The velocipede that we now call a penny-farthing, was originally known as a Safety Bicycle in Australia (and probably the rest of the world). The recent invention of spokes allowed for the development of larger ‘spider’ wheels. The large front wheel allowed for higher gearing, and the bigger wheel was more comfortable over bumps and potholes. However, cycling enthusiasts were both excited and appalled by this newest innovation in velocipedes, because they looked so ‘flimsy’ and yet had intriguing new gadgets.

In the Austral Wheel Race of 1890, Mr Gordon of Gippsland rode the “tallest machine in the world”. It was sixty-five inches high, while Mr Gordon himself was six feet four inches. – excerpt from Keith Dunstan’s The Confessions of a Bicycle Nut

Of course, the length of one’s legs restricted the size of one’s front wheel. As women are generally shorter than men, it meant the penny-farthing was much more popular with men than women. It was a difficult vehicle to mount and dismount. To keep your balance, the bicycle had to be moving, and you had to hoist yourself up to the seat and find the madly twirling pedals before you fell over. I imagine this took some practice, and involved quite a few scrapes and bruises until the enthusiast learnt the knack. Falling off would have been like falling off a tall horse.

The spoon brake on a penny-farthing bicycle

As well, the braking system was rather primitive; the spoon brake. The big wheel meant these velocipedes were devilishly fast, the rider’s weight was over the front axle, and so hitting the brake too hard would somersault the rider and his bicycle with disastrous results (gravity works). The rider would be projected head first into the ground with some force. It paid to learn how to fall sideways; still painful, but it saved your helmetless head. Fatal accidents were common in Australia.

Vintage Photos of Circus Performers from 1890s-1910s (17)

Safety is not an issue when you have the balance of a circus performer.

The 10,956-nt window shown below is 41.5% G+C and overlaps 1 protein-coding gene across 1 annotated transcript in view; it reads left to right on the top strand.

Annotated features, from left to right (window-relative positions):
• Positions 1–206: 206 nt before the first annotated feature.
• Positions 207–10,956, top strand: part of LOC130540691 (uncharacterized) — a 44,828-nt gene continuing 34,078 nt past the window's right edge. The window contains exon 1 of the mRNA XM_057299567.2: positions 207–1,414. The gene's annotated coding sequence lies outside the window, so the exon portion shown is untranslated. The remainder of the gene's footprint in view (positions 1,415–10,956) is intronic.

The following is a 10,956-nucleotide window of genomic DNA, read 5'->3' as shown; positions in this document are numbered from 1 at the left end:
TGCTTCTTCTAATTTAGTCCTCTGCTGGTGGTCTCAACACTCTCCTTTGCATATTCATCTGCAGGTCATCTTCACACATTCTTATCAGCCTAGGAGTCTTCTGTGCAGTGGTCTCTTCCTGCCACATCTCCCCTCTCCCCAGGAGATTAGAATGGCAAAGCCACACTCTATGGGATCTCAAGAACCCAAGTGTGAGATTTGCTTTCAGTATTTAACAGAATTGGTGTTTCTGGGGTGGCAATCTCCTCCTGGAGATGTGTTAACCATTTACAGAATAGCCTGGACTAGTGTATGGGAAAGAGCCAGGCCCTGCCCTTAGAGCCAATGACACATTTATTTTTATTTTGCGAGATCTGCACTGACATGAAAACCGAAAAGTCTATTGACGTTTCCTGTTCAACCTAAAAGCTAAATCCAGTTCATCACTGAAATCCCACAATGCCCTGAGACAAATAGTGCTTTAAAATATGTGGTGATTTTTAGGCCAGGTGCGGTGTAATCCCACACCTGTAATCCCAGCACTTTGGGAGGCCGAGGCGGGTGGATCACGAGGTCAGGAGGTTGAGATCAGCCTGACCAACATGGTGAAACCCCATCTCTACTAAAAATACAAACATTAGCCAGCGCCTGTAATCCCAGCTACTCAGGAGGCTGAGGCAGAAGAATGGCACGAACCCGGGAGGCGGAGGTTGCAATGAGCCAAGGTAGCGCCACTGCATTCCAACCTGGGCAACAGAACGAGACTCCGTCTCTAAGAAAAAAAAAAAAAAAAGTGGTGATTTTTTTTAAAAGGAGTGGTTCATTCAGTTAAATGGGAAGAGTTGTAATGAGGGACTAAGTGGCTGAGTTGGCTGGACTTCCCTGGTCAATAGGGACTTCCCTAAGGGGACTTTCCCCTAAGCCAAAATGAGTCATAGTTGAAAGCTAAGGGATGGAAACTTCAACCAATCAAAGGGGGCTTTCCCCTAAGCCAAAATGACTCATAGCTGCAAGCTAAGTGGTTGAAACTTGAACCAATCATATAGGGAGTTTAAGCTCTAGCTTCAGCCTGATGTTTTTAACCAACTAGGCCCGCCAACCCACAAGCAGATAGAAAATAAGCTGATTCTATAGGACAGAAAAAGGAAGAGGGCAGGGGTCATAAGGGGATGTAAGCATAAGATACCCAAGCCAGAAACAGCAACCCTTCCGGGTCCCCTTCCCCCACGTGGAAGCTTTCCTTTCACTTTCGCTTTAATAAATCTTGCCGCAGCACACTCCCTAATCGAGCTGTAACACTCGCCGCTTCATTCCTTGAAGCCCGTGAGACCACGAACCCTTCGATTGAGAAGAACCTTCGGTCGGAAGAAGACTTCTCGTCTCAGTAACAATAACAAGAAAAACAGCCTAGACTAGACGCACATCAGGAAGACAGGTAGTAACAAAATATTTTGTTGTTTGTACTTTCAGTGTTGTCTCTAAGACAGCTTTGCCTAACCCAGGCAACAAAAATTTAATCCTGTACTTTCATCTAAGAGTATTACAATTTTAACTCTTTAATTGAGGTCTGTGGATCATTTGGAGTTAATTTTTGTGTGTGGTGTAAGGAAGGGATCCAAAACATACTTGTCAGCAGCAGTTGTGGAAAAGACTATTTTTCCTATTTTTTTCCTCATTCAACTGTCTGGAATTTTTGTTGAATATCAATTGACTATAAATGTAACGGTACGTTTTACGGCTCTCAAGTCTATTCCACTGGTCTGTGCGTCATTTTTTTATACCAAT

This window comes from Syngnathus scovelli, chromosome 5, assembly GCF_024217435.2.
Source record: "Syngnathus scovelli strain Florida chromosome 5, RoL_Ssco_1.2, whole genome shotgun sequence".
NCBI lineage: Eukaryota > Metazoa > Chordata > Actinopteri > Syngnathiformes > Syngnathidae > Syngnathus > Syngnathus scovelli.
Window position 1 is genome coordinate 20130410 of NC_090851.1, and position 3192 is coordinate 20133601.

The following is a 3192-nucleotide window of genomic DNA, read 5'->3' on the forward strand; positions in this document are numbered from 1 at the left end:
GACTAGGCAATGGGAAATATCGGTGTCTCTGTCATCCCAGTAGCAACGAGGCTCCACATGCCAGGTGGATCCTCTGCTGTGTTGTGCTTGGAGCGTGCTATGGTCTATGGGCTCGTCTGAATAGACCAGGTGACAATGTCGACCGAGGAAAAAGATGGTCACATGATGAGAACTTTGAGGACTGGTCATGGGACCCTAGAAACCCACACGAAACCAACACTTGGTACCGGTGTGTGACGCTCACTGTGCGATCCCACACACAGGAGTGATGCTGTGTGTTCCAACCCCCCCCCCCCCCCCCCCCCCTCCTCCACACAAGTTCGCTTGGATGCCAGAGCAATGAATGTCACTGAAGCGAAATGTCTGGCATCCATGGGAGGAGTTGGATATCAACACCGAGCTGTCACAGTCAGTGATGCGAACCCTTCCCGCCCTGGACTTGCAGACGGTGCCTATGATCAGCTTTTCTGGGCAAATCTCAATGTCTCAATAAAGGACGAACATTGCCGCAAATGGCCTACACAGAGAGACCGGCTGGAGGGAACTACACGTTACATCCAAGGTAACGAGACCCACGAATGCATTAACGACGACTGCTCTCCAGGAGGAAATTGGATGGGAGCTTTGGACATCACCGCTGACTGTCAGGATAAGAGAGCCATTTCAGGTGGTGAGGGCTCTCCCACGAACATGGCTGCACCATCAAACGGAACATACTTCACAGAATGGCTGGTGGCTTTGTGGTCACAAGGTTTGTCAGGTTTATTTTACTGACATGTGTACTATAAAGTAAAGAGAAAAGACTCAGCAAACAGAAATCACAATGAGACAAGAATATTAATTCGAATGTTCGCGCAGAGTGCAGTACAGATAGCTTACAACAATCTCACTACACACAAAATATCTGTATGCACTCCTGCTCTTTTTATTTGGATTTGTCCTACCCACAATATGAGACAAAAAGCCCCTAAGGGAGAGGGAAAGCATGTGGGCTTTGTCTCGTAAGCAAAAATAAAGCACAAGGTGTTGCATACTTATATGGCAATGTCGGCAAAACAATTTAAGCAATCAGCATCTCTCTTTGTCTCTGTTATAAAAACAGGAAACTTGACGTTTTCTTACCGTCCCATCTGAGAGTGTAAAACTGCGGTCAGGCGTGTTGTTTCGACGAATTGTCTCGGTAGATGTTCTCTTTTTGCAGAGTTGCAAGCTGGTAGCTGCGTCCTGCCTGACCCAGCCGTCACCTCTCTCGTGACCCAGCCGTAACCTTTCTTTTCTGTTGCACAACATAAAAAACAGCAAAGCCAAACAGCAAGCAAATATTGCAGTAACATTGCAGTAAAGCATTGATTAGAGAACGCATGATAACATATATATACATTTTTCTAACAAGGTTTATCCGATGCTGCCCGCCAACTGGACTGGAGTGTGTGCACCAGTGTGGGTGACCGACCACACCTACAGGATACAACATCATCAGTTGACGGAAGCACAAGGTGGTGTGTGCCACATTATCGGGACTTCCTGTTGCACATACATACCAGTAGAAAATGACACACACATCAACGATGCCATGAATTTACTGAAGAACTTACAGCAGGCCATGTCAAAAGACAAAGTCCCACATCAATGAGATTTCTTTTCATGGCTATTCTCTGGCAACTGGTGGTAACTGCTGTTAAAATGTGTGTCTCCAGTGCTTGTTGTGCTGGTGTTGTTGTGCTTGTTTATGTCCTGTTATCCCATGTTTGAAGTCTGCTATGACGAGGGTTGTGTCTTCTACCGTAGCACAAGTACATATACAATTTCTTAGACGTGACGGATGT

As a writer of Steampunk narratives, I think it is important to understand the differences between riding a modern bike compared to the Victorian boneshakers and solid-wheeled velocipede. Before the modern bike could appear, there had to be Dunlop’s invention of the rubber, air-filled wheel; experiments with wheel sizes in relation to gears; the invention of safer braking systems, and a multitude of other innovations. The experience of bike riding changed along with the bikes. What I really want is a long discussion with someone who rides an antique penny-farthing.

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Filed under Historical Personage, History, Research, Science, Steampunk Genre, Verisimilitude, Victorian Era, Victorian-era Fashion

Edna Mode says “No capes!”

Very good article on the realities of airships.

Ged Maybury :: Steamed Up

I write Steampunk, but I seldom write *about* Steampunk. Why not? Well for one thing, I’m not an expert. Not that I should worry. The internet is chock-full of unexpert opinion, unexpert advice and unexpert analysis. I merely have to put my finger tips to my keyboard and join them. Here we go!

AIRSHIPS are a staple of the steampunk world, along with Corsets, Mad Scientists, Ray-guns, Villains, Lantern-jawed Heroes, Various Monsters, Adventuresome Women, and the Frequent Removal of Clothing. (All of which I cheerfully tossed into my first novel, and the next, and the next …)

But back to airships. Writers love them. Illustrators love them. They are the penultimate Rule-of-Cool machine. Once you give your characters an airship they can roam the world, conduct warfare, hunt the elusive sky-kraken/sky-whale/sky-kitten or whatever your imagination requires. Your characters can do science, fend off sky pirates, get laid in luxury. you can put entire…